- The green roof insulates and protects the roof beneath it, while providing an extension of the landscape
- The rooftop solar panels provide essential power, yet blend in elegantly with the surrounding green roof
- The front garden is visually striking but designed specifically to prevent runoff common on steep slopes.
A visit to Anton’s ‘Machu Picchu’ inspired home is an experience you are unlikely to forget. Perched amongst the gums and above the city, the house combines sustainable design principles with artistic vision to create a rocky outcrop home which is both beautiful and efficient.
Sustainability and care for the environment are reflected in everything from the home’s position, to the choice of certified timbers and low VOC paint. Walking up the driveway, plants and gardens sprout out from every direction, from the storm water garden on your left, to the very walls and roofs of the house.
And the experience does not stop when you walk in the door. Biophilic elements can be found in almost every room of the house. From the plants tucked into the walls and corners which help to filter the air, to the combination of natural light, timber and warm stone. The overall feeling is one of natural refuge and comfort.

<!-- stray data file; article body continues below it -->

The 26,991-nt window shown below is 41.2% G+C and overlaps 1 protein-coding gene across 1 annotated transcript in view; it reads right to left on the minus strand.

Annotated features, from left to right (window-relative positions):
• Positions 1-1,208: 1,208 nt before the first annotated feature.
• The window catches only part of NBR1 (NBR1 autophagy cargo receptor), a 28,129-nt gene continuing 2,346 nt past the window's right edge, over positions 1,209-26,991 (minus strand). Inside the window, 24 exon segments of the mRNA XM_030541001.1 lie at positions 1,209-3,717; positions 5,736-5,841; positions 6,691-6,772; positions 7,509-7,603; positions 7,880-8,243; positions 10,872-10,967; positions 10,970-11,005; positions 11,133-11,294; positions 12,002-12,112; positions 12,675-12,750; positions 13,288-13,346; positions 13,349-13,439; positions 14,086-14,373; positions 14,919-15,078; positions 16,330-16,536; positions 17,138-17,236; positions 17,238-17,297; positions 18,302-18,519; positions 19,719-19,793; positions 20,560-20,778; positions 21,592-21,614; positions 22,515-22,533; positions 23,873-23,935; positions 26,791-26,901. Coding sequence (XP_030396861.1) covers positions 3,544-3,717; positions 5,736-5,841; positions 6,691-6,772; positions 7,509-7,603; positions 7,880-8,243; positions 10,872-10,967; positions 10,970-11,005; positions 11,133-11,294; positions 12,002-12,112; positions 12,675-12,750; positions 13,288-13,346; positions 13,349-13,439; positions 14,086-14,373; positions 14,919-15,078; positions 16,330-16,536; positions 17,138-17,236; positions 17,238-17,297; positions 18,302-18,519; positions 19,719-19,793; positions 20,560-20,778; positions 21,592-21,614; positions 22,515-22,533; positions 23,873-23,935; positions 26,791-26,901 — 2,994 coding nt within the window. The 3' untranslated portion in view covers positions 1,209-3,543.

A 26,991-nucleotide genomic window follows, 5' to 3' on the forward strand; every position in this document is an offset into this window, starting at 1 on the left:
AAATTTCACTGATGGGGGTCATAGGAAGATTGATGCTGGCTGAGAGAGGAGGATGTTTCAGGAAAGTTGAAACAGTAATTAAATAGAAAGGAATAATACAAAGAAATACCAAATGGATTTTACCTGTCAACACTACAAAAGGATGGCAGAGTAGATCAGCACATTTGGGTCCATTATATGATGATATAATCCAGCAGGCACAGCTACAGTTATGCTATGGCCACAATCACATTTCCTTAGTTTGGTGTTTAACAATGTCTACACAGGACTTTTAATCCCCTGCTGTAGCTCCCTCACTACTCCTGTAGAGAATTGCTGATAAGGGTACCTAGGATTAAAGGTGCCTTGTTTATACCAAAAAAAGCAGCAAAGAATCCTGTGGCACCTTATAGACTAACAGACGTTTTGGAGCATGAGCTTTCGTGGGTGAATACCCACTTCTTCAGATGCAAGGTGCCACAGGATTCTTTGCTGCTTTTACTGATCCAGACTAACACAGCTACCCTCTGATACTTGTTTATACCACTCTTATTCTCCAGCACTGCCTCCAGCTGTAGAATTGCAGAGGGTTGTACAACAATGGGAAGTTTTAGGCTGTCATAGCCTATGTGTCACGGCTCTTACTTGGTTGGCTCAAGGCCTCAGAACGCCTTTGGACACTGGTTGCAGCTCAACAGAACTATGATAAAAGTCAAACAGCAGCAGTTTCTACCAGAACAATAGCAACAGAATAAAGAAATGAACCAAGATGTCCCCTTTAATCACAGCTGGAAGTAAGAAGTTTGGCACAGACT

Atop the final roof of the house, a pattern of plants and solar panels work in harmony to increase the energy efficiency of the home. Over hot summer days, the plants help to cool the panels down so that they can continue producing energy, while the panels create small microclimates which protect the plants from wind and exposure.
As a former architecture student, I have seen my share of innovative buildings, but for many, the key goal is to reduce the environmental impact of a building, rather than contributing something positive to the site. The truly unique building is one which succeeds not just in reducing its impacts, but which brings beauty and positive design into play.
This is what makes Anton’s home truly unique.
Want to learn more? Join us on an exclusive tour of the site: http://www.slf.org.au/event/exclusive-green-roof-solar-tour/
‘I was almost distracted by how amazing it is,’ Do it on the Roof’s consultant Pip Hildebrand reported of One Central Park in Sydney.